Spatial and temporal variation in sea otter demography
1) Better information on historical and current population dynamics is central to understanding patterns of growth and decline in the California sea otter population. We developed a maximum likelihood-based analytical method to estimate historical age/sex specific vital rates as well as spatial and temporal variation in vital rates from longitudinal databases on population census numbers and the age-structure of salvaged carcasses.
2) We estimated current demographic parameters by conducting a mark-recapture study, measuring survival and reproduction of 115 radio-tagged individuals between 2001 and 2004. These current estimates were compared to estimates from a similar study of radiotagged otters conducted in the mid-eighties.
3) Together, these two approaches indicated that survival has decreased substantially between the early 1990s and the present and is lowest in the north-central portion of the population's range.
4) The greatest decrease in survival was for adult females (≥ 4 years of age). Variation in the survival of this age/sex class is primarily responsible for regulating population growth and driving population trends.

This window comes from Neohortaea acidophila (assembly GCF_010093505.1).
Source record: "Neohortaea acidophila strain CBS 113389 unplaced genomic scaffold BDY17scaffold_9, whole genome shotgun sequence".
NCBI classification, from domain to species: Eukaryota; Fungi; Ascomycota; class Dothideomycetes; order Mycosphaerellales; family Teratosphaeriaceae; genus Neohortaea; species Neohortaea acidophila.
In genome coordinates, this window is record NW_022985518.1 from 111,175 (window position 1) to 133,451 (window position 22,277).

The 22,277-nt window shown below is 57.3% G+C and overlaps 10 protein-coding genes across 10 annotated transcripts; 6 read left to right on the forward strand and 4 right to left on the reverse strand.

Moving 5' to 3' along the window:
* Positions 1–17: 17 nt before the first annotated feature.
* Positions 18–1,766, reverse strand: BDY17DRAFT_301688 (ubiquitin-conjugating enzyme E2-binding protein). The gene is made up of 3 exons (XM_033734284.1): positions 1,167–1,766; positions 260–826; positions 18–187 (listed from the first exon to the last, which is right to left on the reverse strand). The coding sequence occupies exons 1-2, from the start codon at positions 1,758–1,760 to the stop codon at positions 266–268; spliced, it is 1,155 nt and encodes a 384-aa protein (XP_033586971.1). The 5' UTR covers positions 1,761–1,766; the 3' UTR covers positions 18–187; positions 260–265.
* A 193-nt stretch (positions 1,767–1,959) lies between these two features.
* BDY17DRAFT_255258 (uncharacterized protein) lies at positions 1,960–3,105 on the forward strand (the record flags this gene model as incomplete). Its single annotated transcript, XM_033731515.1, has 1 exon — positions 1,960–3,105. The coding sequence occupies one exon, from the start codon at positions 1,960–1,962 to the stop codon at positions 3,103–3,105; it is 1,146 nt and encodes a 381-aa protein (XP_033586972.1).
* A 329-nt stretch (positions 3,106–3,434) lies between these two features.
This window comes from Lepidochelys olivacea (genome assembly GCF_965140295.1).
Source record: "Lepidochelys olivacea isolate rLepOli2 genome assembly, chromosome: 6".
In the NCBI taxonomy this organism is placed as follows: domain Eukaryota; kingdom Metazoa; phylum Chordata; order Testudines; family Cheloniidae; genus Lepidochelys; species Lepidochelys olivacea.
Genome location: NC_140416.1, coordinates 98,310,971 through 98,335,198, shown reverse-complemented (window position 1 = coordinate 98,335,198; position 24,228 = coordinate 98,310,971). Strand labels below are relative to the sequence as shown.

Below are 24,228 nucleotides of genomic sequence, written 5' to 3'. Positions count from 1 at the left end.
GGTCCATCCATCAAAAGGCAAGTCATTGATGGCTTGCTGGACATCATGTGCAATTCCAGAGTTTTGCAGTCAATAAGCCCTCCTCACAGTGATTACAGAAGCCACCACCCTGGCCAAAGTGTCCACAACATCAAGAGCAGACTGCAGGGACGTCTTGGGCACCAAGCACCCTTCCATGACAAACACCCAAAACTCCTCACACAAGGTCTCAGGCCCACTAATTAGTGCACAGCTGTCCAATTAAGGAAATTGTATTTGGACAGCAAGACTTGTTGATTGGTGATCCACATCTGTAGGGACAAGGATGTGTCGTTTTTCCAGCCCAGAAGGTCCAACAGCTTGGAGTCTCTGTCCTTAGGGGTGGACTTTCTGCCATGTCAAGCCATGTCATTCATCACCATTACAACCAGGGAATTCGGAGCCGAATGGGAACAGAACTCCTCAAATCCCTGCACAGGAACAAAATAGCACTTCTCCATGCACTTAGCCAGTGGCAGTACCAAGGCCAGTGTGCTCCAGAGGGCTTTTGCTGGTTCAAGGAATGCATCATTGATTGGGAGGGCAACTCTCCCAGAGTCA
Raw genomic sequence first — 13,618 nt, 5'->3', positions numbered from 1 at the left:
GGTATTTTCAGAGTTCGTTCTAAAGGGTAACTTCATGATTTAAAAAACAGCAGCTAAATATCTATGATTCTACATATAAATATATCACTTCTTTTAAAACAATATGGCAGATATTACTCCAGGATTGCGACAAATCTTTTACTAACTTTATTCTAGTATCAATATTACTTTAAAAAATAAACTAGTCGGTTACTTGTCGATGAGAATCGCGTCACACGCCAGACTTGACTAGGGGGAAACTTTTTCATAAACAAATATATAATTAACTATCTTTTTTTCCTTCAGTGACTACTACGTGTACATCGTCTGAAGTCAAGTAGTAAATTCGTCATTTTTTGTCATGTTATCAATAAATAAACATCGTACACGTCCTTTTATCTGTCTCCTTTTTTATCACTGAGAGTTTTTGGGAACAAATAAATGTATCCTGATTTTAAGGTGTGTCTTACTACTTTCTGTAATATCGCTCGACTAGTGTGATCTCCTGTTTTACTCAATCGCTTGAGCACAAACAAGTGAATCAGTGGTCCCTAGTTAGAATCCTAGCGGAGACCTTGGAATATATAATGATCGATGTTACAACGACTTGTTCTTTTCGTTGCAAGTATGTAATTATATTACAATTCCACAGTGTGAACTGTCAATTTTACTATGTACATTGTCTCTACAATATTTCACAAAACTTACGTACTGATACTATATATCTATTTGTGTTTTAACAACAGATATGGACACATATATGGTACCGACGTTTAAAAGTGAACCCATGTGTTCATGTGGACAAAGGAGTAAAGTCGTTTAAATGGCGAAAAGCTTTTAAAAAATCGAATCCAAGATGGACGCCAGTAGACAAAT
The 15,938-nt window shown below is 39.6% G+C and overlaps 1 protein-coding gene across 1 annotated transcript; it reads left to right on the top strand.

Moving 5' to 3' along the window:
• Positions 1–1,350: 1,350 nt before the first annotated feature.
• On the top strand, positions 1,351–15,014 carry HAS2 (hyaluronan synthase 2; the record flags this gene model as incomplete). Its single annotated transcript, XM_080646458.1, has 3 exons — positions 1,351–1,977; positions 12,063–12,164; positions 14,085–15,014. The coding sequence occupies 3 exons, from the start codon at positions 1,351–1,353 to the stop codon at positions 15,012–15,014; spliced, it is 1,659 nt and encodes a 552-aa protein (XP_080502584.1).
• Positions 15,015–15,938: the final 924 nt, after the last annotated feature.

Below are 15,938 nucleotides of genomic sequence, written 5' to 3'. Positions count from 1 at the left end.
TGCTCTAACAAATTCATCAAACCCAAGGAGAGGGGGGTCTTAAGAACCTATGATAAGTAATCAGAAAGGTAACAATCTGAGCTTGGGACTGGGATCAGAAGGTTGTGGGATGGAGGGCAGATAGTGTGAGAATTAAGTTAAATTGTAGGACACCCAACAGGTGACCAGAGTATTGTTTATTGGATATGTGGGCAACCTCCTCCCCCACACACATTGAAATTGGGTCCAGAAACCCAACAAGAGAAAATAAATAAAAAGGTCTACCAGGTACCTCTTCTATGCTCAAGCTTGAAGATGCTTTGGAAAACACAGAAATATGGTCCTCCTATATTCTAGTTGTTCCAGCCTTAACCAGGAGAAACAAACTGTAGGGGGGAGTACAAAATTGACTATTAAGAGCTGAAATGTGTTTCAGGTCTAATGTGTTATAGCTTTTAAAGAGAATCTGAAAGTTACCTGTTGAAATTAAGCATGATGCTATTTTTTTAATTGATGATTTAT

Additional publication details
|Publication type||Book chapter|
|Publication Subtype||Book Chapter|
|Title||Spatial and temporal variation in sea otter demography|
|Publisher||U.S. Department of the Interior: Minerals Management Service, Pacific OCS Region|
|Contributing office(s)||Alaska Science Center|
|Larger Work Type||Report|
|Larger Work Subtype||Federal Government Series|
|Larger Work Title||Population dynamics and biology of the California sea otter (Enhydra lutris nereis) at the southern end of its range|